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Abdominal Radiology

, Volume 43, Issue 2, pp 476–488 | Cite as

Imaging of post-operative pancreas and complications after pancreatic adenocarcinoma resection

  • Nima Hafezi-Nejad
  • Elliot K. Fishman
  • Atif ZaheerEmail author
Article

Abstract

Pancreatic ductal adenocarcinoma is one of the leading causes of cancer-related deaths. With surgical resection being the only definitive treatment, improvements in technique has led to an increase in number of candidates undergoing resection by inclusion of borderline resectable disease patients to the clearly resectable group. Post-operative complications associated with pancreaticoduodenectomy and distal pancreatectomy include delayed gastric emptying, anastomotic failures, fistula formation, strictures, abscess, infarction, etc. The utility of dual-phase CT with multiplanar reconstruction and 3D rendering is increasingly recognized as a tool for the assessment of complications associated with vascular resection and reconstruction such as hemorrhage, pseudoaneurysm, vascular thrombosis, and ischemia. Prompt recognition of the complications and distinction from benign post-operative findings such as hepatic steatosis and mesenteric fat necrosis on imaging plays a key role in helping decrease the morbidity and mortality associated with surgery. We discuss, with case examples, some of such common and uncommon findings on imaging to familiarize the abdominal radiologists evaluating post-operative imaging in both acute and chronic post-operative settings.

Keywords

Pancreatic ductal adenocarcinoma Post-operative complications Pancreaticoduodenectomy Pancreatectomy Diagnostic imaging Computed tomography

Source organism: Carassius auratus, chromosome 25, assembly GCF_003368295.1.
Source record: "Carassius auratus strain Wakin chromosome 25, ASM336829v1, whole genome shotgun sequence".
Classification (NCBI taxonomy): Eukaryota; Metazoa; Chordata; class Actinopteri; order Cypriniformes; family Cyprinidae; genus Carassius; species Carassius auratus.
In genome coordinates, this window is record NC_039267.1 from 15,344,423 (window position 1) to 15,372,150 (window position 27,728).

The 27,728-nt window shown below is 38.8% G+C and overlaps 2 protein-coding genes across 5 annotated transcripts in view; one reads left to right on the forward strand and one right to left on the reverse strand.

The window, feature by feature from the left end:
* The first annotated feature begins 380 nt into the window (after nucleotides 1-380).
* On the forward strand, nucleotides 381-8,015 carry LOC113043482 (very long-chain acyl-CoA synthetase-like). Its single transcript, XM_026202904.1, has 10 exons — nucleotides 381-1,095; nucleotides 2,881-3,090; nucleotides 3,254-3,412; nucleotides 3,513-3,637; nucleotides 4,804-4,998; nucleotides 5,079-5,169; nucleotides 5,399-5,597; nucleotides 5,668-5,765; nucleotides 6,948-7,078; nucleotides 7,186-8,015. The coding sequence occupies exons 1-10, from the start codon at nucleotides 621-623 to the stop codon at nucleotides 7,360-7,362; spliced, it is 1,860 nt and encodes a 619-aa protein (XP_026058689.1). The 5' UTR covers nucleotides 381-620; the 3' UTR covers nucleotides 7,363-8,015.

Notes

Compliance with ethical standards

Conflict of interest

The authors declare that they have no relevant conflict of interest.

Funding

No funding was received for this study.

Ethical approval

All procedures performed in this study involving human participants were in accordance with the ethical standards of the institutional and/or national research committee and with the 1964 Helsinki Declaration and its later amendments or comparable ethical standards.

Informed consent

All procedures and imaging examinations presented in this review were part of patients’ standard clinical work-up. Informed consent was obtained from all individual participants included in the study.

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Copyright information

© Springer Science+Business Media, LLC 2017

Authors and Affiliations

  • Nima Hafezi-Nejad
    • 1
  • Elliot K. Fishman
    • 1
  • Atif Zaheer
    • 1
    • 2
    • 3
    Email author
  1. 1.Department of RadiologyJohns Hopkins Medical InstitutionsBaltimoreUSA
  2. 2.Pancreatitis CenterJohns Hopkins Medical InstitutionsBaltimoreUSA
  3. 3.The Russell H. Morgan Department of Radiology and Radiological ScienceJohns Hopkins UniversityBaltimoreUSA

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